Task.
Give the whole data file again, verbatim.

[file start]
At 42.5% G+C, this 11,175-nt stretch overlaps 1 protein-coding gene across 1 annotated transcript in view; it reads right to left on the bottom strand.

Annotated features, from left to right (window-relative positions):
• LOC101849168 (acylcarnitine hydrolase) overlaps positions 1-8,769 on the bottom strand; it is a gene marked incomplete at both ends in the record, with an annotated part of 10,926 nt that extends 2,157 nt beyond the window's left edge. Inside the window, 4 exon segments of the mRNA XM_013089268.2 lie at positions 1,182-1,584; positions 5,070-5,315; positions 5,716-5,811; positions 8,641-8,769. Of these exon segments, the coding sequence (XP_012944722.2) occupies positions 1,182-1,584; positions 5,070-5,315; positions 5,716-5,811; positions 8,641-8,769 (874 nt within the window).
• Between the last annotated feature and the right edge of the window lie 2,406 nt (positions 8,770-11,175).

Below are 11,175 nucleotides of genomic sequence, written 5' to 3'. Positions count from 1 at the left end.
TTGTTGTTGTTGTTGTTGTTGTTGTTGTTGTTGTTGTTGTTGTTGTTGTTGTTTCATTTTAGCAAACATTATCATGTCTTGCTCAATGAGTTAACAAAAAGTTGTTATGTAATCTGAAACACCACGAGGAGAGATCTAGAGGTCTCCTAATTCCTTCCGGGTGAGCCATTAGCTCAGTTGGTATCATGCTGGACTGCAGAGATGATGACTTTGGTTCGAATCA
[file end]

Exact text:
At 42.5% G+C, this 11,175-nt stretch overlaps 1 protein-coding gene across 1 annotated transcript in view; it reads right to left on the bottom strand.

Annotated features, from left to right (window-relative positions):
• LOC101849168 (acylcarnitine hydrolase) overlaps positions 1-8,769 on the bottom strand; it is a gene marked incomplete at both ends in the record, with an annotated part of 10,926 nt that extends 2,157 nt beyond the window's left edge. Inside the window, 4 exon segments of the mRNA XM_013089268.2 lie at positions 1,182-1,584; positions 5,070-5,315; positions 5,716-5,811; positions 8,641-8,769. Of these exon segments, the coding sequence (XP_012944722.2) occupies positions 1,182-1,584; positions 5,070-5,315; positions 5,716-5,811; positions 8,641-8,769 (874 nt within the window).
• Between the last annotated feature and the right edge of the window lie 2,406 nt (positions 8,770-11,175).

Below are 11,175 nucleotides of genomic sequence, written 5' to 3'. Positions count from 1 at the left end.
TTGTTGTTGTTGTTGTTGTTGTTGTTGTTGTTGTTGTTGTTGTTGTTGTTGTTTCATTTTAGCAAACATTATCATGTCTTGCTCAATGAGTTAACAAAAAGTTGTTATGTAATCTGAAACACCACGAGGAGAGATCTAGAGGTCTCCTAATTCCTTCCGGGTGAGCCATTAGCTCAGTTGGTATCATGCTGGACTGCAGAGATGATGACTTTGGTTCGAATCA